By Fiona Macrae
Couples are to be offered a simple test to stop them passing on any of more than 100 genetic diseases to their children.
The £700 kit, which could be available in weeks, is billed as having the power to eliminate illnesses such as cystic fibrosis and sickle cell anaemia.
But experts warned the simple test was unnecessary and could lead to ‘back door eugenics’.
Parents would be able to ask for embryos to be screened out through IVF treatment or abortion if they were at risk of passing on a serious disease.
The test’s inventors, who plan to sell it online and through a fertility clinic, say it can protect children from the pain and indignity of serious and incurable diseases.
Those with a family history of conditions such as cystic fibrosis are already entitled to screening on the Health Service.
But the new test from Californian company Counsyl will inform families about the risks of scores of other diseases, including some which affect fewer than ten babies a year.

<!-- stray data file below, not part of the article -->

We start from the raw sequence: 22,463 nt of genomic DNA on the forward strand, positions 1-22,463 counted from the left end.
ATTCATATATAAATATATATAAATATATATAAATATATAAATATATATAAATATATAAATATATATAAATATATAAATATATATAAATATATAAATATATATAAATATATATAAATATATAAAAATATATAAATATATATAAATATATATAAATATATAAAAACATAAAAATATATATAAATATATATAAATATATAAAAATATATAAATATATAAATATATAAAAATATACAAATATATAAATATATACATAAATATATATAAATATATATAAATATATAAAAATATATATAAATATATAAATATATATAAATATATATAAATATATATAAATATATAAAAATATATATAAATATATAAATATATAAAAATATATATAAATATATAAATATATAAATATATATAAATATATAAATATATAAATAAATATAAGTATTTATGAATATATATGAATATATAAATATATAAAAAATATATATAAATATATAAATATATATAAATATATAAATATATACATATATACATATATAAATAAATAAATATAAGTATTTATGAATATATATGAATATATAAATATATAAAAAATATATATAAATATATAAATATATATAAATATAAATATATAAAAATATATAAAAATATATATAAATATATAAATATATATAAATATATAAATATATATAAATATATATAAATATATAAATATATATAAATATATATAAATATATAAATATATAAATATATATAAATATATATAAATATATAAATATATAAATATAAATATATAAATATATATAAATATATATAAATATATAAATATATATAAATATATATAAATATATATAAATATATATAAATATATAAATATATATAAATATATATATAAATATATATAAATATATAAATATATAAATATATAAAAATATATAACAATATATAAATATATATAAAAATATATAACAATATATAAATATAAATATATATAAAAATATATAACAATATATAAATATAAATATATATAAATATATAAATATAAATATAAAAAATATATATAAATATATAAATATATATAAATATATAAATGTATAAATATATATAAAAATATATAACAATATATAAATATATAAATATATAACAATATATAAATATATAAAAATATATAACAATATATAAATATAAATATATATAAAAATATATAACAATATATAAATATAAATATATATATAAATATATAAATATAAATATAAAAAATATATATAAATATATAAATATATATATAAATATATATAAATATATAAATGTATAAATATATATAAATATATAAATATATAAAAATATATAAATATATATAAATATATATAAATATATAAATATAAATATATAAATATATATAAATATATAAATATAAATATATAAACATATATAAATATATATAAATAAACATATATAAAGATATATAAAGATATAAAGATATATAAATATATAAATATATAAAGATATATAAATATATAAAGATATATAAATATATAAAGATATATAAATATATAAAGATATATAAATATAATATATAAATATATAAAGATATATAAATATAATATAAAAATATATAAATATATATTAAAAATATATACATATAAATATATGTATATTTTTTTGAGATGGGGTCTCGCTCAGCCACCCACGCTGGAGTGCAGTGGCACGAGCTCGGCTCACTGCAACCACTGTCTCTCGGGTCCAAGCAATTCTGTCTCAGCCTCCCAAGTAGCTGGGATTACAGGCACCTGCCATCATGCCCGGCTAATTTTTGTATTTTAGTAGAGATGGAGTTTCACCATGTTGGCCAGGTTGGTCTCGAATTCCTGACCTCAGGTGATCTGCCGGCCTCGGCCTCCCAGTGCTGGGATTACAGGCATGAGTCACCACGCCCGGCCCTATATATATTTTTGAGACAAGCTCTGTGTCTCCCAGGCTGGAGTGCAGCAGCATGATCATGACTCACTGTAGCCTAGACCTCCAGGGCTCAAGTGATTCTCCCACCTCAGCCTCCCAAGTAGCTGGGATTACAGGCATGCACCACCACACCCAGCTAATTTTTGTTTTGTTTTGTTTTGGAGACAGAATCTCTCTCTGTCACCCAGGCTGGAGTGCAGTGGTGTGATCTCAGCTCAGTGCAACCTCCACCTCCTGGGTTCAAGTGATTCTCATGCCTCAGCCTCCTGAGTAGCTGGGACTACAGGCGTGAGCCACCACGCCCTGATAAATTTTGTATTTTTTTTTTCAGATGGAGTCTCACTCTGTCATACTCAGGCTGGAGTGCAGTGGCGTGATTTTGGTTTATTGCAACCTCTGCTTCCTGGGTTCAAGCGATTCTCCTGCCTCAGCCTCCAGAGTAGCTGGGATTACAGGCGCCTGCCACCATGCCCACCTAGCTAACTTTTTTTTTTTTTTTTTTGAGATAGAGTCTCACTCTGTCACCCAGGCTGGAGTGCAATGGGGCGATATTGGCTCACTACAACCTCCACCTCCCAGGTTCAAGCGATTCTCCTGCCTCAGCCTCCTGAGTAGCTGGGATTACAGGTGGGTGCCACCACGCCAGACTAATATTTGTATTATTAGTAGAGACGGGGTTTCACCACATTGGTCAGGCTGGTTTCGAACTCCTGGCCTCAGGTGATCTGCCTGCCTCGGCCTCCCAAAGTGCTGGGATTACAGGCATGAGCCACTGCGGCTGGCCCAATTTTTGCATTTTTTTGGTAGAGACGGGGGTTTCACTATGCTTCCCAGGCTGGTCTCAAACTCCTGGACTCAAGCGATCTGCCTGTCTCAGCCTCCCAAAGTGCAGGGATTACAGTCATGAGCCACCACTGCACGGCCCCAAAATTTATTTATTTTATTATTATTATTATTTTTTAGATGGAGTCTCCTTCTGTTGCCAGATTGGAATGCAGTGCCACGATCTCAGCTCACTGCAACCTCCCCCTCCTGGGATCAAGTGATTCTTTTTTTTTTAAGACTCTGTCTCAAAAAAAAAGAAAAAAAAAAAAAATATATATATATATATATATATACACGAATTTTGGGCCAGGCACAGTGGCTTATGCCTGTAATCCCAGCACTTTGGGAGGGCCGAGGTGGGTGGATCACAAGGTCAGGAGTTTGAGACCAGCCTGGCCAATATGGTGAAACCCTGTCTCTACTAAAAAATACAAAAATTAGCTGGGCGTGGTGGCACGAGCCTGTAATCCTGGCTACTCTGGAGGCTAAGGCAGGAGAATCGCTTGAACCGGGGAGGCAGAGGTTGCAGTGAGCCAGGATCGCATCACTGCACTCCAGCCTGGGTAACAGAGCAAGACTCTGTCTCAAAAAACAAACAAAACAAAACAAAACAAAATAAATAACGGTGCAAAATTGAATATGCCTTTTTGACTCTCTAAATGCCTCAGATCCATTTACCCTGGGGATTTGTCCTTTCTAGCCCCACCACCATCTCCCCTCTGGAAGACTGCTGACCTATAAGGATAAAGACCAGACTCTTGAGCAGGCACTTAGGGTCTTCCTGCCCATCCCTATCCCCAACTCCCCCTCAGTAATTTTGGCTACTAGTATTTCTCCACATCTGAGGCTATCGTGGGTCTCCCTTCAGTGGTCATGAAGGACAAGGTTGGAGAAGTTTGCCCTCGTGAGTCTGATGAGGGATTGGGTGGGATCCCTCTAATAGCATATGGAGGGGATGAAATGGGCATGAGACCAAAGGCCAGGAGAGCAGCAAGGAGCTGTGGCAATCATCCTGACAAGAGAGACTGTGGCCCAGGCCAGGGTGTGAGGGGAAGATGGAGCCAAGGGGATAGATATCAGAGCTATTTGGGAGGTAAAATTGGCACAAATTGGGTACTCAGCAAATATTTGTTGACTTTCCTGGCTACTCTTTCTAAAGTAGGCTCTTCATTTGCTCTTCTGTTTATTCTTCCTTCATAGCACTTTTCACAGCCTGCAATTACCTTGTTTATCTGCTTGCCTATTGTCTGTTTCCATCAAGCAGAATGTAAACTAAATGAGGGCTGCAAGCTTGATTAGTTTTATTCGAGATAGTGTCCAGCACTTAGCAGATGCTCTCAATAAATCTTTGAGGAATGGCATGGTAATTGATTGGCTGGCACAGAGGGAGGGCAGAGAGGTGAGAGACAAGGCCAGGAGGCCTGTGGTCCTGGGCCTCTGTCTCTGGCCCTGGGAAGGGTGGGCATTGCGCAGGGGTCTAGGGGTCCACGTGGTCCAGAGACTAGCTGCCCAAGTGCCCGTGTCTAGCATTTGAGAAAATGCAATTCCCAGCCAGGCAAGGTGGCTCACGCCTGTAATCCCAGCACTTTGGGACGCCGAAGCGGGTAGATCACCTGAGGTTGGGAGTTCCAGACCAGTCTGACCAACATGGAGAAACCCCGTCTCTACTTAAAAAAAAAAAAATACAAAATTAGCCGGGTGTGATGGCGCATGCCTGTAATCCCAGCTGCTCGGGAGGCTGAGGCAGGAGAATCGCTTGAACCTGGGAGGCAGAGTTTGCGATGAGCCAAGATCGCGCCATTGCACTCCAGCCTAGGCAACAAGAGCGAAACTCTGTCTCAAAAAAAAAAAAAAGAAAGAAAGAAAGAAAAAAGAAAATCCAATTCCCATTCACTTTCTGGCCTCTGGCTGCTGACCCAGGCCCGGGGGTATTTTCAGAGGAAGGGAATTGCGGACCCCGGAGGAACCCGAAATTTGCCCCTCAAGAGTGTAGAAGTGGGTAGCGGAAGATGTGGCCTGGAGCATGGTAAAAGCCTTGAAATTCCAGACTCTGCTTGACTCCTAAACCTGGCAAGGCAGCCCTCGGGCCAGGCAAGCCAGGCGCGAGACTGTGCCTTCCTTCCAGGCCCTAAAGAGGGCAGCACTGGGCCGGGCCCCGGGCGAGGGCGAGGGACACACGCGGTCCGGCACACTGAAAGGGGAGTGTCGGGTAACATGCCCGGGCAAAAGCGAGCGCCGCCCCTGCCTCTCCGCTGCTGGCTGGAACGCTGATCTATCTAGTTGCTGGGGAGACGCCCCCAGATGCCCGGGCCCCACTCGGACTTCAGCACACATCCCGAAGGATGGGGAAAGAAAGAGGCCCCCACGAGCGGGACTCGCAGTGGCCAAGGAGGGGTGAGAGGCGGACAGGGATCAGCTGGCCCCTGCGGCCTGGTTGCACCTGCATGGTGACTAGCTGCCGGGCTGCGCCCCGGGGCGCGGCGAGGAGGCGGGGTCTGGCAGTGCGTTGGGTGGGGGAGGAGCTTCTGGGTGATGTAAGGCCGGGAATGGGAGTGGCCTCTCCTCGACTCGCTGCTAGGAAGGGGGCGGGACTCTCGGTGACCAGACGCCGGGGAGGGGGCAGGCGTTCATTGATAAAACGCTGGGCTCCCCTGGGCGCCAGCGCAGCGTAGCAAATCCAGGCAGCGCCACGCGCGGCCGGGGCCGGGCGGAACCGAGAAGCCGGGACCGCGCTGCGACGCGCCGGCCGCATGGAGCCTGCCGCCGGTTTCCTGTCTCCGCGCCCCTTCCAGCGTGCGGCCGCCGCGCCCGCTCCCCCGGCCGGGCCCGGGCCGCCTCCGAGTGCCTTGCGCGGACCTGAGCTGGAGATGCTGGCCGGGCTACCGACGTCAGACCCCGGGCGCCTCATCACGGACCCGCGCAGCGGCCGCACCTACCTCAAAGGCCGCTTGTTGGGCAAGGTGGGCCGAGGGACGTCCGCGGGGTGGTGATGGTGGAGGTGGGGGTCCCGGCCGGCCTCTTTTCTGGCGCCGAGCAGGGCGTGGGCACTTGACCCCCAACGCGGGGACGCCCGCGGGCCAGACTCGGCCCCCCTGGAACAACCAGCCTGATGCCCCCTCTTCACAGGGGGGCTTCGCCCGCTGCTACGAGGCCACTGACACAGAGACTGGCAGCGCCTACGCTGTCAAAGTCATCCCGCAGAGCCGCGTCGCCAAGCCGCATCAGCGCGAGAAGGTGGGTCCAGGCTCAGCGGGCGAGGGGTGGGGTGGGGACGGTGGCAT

Couples planning to have children would give saliva samples which are then screened for the genetic mutations behind 109 diseases.
If both parents have a single copy of a mutant gene, their children have a one in four chance of being ill. Aside from IVF screening they could go for sperm or egg donation or adoption.
Some women may opt for a genetic test in pregnancy and choose an abortion if their baby does have the rogue genes.
Counsyl says that while each individual disease is rare, one in three people will carry the DNA for at least one of the 109.
Frances Flinter, a genetic testing expert from London’s Guy’s and St Thomas’ Hospital and a member of the Government’s Human Genetics Commission, said claims of eliminating genetic disease had a ‘very eugenic flavour’.
She said: ‘It is important to remember that some people carrying genetic diseases would not want testing.
‘People who are affected by some of these genetic diseases would find a phrase and approach that suggests they aim to eradicate them as very offensive and I can understand why.’